Since time is so limited, students write their drafts outside of class. (Of course, I have to teach them the difference between a draft that they are ready to get feedback on from peers and their pre-writing that they quickly sketch during the period prior to mine. Drives me crazy.) In class, students read, evaluate, and give feedback on one another’s writing as I wander the room and conference with as many students as possible.
Conferencing is the key to creating better writers.
During my larger classes, it is difficult to conference with each student. I often post a sign up sheet with time slots for before or after school. Students may choose to meet with me for a more in-depth discussion about their writing. Depending on the student’s needs, I might make this additional conference time mandatory.
Since I want my students to become lifelong readers, I try to introduce them to books that they will be compelled to read. The AP English Language exam, unlike the Literature exam, does not require students to be well-versed in any specific pieces of literature. It would be easy to delete full-length books from my syllabus, but in my heart I am still a literature teacher, so I want my students to read good books. I also agree with Penny Kittle: students must be prepared for the rigorous reading they will have to do in college. If I can get students to spend time reading books they enjoy, perhaps they will be better prepared for the time demand of college reading.
I got the idea of student book clubs from a colleague in a neighboring district. She introduced me to the novel Extremely Loud and Incredibly Close by Jonathan Safron Foer (before the movie) and told me that once I read that book and felt the need to talk about it–because I would, I would understand how Book Clubs could work with my students. She was right. When students read something that is interesting and requires discussion, they will read (instead of Spark Note), and they will be more likely to read more.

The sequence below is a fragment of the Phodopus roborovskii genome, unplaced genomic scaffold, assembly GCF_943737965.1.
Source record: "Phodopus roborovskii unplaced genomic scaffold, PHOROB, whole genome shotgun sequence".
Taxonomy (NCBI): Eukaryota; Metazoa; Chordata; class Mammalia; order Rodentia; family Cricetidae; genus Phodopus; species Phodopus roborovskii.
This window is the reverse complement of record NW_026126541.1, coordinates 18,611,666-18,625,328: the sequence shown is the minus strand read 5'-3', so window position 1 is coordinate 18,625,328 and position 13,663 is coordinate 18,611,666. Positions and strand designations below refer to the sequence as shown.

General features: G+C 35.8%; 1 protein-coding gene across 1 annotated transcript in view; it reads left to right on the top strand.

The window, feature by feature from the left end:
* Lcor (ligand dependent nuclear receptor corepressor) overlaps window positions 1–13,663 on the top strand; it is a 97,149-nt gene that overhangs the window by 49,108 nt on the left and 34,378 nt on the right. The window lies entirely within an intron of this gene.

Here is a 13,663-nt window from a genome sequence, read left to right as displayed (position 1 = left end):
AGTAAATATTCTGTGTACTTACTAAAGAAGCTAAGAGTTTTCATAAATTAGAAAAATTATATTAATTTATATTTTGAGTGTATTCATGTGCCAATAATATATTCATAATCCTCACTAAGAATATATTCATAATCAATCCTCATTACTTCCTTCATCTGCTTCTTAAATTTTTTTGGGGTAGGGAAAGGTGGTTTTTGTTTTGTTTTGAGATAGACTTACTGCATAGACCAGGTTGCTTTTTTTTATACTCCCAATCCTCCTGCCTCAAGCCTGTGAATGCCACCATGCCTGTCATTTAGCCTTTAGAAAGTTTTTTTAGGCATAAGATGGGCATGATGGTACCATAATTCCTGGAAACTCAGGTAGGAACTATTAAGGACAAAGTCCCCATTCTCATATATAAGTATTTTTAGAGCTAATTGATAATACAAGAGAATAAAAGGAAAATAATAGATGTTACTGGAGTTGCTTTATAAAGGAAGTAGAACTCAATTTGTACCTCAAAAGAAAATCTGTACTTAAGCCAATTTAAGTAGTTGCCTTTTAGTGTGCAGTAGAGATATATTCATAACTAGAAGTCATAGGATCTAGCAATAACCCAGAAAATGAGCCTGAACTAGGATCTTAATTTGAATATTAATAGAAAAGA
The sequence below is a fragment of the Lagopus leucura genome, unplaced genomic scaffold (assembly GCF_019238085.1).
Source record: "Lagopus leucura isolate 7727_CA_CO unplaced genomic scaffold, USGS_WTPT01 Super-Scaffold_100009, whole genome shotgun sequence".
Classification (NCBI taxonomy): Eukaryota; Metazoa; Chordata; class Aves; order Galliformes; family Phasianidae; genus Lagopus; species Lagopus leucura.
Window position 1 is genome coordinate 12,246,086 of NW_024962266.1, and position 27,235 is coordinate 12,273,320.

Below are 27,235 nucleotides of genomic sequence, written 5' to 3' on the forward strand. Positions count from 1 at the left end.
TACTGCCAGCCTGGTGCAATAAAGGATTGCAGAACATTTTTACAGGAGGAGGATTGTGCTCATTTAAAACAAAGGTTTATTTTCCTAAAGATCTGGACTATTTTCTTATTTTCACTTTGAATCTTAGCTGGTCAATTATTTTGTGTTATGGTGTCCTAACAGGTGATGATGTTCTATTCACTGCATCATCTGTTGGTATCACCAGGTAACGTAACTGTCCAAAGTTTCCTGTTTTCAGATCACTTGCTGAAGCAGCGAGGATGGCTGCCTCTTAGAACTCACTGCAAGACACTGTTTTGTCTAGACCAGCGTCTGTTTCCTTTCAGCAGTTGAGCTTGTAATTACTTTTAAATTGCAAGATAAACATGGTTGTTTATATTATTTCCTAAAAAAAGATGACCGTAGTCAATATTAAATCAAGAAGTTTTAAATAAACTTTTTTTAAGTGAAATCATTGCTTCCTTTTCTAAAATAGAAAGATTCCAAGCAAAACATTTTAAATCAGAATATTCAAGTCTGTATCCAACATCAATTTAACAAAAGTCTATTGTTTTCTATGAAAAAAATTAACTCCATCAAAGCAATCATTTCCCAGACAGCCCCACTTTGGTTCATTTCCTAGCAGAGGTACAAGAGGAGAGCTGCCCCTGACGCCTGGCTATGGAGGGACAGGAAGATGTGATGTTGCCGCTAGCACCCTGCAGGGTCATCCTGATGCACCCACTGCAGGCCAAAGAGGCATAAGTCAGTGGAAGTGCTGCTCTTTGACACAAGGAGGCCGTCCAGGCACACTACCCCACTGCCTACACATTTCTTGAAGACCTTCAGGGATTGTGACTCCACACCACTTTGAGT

My students read a minimum of four books outside of class (not enough, I know.) They choose titles from my short list. While this does not allow for complete student choice, it does allow for a little. I try to select books that have complex themes or subject matter yet are engaging enough that teenagers will find them interesting. Students meet in Book Clubs during class once a week for about three weeks to discuss their books. Then, our focus changes from reading to writing. Students continue to meet with their Book Clubs, but now the clubs become writing groups. Once the books are read, students must write process papers in which they address some aspect of the book they read and write an argument about it, using evidence from the books as their support. Many students find these essays difficult; they are very college-like in that students must “read the book and write a paper about it.”
I conduct many mini-lessons while students are writing these essays, i.e., structure of an essay, semi-colon and/or colon use, periodic sentences, embedding quotes, etc. Students know if I teach a mini-lesson, I expect to see evidence of mastery of that skill within their essays.
Topic & Theme Flood/ Vocab & Current Events
The topic & theme flood is something my team is going to try this year. We got the idea from a trainer from AP Strategies we’ve been working with for the past year. She suggested that since most students know so little about the world in which they live, we need to bring the world inside our classrooms more. Every other Friday students will engage in a discussion about a specific topic, e.g., integrity, belief, power, success. They will read a short passage that focuses on the topic, identify the theme, and then have to “hunt” via the web for current events that relate to that topic and/or theme. Then they will engage in some kind of activity wherein they share the articles that they find. We hope this will help build student background knowledge for the variety of passages that might appear on the exam, and build their knowledge of the events happening in the world around them. We plan to include vocabulary instruction that corresponds to our topics, but that is still a work in progress. Most recently we used a vocabulary list of SAT words, but we feel that focusing on words that would describe tone might be more beneficial–not sure how that will look yet.
While I do not have Workshop at an AP level all figured out yet, I love the challenge of trying. I know that students like to think, and they like to be busy in class in a way that forces them to figure things out. Workshop is the best avenue I have found for getting there. The best comment I heard all year came from Daniel, a genius of a kid with a knack for cutting up and getting under my skin. He said, “Mrs. Rasmussen, this is so hard. You make us think so much.”
Yep. Something is working.